Brands that are trying to appeal to mass audiences – no matter what their age – are facing an uphill battle, with the split between how younger and older generations consume commercial media turning into a chasm over the past five years.
While it hardly takes a genius to work out that, bar Love Island and possibly Britain’s Got Talent, young people barely know what is on the telly from one night to the next, the way media is now consumed is making life hard for both marketers and their agencies.
According to the IPA’s “Making sense. The commercial media landscape”, there has never been a greater need to deploy diverse media plans to maximise overall campaign performance.
According to the report, back in 2015, nearly three-fifths (58%) of 16- to 34-year-olds and those aged over 55 consumed media in a similar way; that fell by more than half to 25% by 2019.
Although less marked, a similar story is seen when looking at the reach of channels; in 2015, 44% of young and old embraced the same channels, this dropped to 35% in 2019, and is further proof of increasingly disparate media behaviours between these age groups, the IPA said.
Perhaps unsurprisingly, given the fact that most under 35s are superglued to their screens, the driving force behind the change is the rapid rise of the smartphone.
The report, sponsored by Facebook, is designed to help advertisers and their agencies to better understand the commercial media landscape – and no doubt ensure that marketers continue to hand over their cash to the social media giant (see last two paragraphs).
Featuring analysis from Adam & Eve DDB group head of effectiveness Les Binet, the research uses IPA TouchPoints data to break down today’s broad commercial media landscape, to see how consumers are spending their “media day”, and how media behaviours are diversifying across different age groups.
Across all adults, two media channels (commercial TV and outdoor advertising) command the highest reach and time spent, followed by “functional Internet” and social media.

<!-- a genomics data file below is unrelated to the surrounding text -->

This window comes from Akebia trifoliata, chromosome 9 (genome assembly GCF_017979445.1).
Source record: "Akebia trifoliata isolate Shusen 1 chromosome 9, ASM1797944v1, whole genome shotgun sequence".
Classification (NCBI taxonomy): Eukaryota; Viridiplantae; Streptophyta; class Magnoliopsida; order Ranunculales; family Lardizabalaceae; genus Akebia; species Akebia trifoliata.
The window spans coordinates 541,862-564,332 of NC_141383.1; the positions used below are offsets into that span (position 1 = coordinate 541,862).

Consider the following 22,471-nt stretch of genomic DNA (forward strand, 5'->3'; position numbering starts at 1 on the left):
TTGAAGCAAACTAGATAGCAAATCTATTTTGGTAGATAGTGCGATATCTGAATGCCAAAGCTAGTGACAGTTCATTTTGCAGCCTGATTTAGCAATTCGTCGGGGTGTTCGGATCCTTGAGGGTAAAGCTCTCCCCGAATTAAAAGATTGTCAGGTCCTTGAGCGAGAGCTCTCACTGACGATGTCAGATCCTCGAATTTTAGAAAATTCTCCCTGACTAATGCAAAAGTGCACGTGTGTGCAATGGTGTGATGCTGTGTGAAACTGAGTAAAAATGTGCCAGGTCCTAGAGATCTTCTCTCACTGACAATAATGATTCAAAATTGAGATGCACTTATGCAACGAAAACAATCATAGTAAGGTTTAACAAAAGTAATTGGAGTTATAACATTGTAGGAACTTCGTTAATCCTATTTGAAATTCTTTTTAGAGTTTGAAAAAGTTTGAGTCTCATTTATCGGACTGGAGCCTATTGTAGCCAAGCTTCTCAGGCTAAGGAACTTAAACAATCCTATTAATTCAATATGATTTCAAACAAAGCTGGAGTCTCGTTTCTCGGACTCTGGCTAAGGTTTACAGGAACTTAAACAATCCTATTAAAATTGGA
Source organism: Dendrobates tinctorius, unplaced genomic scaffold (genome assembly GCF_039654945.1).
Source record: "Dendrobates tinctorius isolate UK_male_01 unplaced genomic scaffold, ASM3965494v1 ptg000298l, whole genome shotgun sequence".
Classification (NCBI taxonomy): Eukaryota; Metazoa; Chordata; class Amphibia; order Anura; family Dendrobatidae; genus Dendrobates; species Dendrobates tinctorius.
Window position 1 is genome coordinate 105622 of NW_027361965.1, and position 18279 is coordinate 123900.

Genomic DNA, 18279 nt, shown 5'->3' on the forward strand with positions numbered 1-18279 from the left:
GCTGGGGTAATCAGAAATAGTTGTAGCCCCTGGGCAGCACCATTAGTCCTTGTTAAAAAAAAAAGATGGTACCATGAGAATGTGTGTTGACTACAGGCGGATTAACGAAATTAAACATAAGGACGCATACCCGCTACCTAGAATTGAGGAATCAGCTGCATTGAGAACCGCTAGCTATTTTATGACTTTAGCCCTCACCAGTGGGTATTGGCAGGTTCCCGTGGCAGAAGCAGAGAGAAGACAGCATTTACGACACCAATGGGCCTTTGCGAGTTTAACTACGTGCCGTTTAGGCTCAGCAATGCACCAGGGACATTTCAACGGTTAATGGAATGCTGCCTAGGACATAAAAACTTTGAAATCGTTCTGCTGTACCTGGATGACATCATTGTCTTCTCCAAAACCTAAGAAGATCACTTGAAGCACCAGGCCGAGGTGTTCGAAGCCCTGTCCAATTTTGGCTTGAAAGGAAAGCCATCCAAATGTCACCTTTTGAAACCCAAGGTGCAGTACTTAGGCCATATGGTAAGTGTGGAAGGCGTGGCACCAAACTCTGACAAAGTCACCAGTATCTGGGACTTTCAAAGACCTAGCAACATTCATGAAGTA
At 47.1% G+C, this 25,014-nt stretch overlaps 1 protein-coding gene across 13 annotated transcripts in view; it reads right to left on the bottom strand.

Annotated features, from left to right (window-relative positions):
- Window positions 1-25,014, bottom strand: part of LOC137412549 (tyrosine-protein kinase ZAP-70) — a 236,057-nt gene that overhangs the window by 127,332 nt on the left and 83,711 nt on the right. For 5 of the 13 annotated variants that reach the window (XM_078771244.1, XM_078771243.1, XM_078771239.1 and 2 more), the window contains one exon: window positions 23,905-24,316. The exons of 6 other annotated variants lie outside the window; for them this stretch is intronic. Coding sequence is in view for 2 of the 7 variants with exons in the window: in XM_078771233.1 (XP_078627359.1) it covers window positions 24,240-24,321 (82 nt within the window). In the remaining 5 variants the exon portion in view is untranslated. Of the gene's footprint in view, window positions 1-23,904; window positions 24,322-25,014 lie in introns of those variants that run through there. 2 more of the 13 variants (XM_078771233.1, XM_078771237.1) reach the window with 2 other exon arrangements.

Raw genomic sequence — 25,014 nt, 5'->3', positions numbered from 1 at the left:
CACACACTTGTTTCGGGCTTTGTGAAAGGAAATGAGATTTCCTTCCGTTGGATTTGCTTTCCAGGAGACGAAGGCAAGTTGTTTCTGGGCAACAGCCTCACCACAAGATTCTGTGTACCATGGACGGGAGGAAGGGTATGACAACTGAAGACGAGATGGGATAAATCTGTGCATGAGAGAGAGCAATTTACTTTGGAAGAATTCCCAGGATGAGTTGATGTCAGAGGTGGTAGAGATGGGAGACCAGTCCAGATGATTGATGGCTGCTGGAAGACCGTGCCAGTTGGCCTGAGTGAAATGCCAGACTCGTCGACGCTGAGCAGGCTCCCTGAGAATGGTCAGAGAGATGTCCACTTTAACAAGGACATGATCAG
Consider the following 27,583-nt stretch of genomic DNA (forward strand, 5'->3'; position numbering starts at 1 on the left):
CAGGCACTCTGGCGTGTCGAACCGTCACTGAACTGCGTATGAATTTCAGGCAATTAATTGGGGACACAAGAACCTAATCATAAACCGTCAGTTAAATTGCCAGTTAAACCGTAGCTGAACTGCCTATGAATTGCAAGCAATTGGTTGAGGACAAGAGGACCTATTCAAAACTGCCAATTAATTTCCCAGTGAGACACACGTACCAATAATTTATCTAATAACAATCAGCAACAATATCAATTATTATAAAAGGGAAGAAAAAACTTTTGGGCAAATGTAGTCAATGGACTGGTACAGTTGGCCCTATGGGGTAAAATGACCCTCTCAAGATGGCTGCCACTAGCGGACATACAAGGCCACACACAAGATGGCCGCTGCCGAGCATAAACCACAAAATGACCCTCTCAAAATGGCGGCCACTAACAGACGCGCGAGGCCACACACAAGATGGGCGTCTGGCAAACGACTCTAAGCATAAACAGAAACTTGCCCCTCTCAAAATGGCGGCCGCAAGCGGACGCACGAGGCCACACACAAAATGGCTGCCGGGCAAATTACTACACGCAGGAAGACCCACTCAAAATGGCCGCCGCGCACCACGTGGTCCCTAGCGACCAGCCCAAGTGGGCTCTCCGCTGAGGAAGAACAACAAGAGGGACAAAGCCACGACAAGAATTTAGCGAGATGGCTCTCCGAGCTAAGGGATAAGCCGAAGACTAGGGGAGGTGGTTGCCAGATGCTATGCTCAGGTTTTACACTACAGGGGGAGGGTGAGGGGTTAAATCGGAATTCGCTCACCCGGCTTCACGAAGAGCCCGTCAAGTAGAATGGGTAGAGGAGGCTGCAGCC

Meanwhile, the two primary media channels for 16- to 34-year olds are social media (who knew?) and outdoor advertising (which is more of a surprise as it requires young people to actually look up from their phones).
The amount of time all adults spend with digital media has increased by nearly a fifth (19%) in five years, from 42% in 2015 to 50% in 2019. This growth is particularly prevalent among, yes, you guessed it, the 16-34s, who spend 73% of their time with digital channels, up from 59% in 2015, marking a 24% growth in five years.
Even so, despite the apparent meteoric rise of Netflix to 37% weekly reach of all adults, the split between commercial and non-commercial curated media share of time has only changed by one percentage point since 2015. Meanwhile, the average time spent with all curated media each day has remained exactly the same at 8 hours and 27 minutes.
Adam & Eve’s Binet is pretty blunt in his assessment of the situation, arguing that the digital transformation of media “probably won’t be complete until the pre-Internet generation is dead and buried”.
However, while he believes this makes life more complex for marketers, it also makes it more interesting. Binet added: “We need to master a wider range of channels now, but we can use them to evoke a wider range of effects.”
IPA senior research and marketing manager Simon Frazier said: “It is clear from the results of this report that a ‘one size fits all’ media approach is likely to be less effective than it was previously. Whilst broad reach is still essential for profitable brand growth, how advertisers achieve that broad reach is becoming more varied across age groups.”
True to form, Facebook sees only one solution for marketers and that is, of course, to keep ploughing the adspend into digital channels because they are, to coin a phrase, “the future”.
Facebook connection planner Pete Buckley enthused: “These shifts mean it’s becoming increasingly important for the industry to grow its digital brand-building muscle, since focusing on these channels as short-term response drivers alone may result in brands missing out on the biggest opportunity of our generation.”
Whether 16-34s actually have any cash to spend is another matter…
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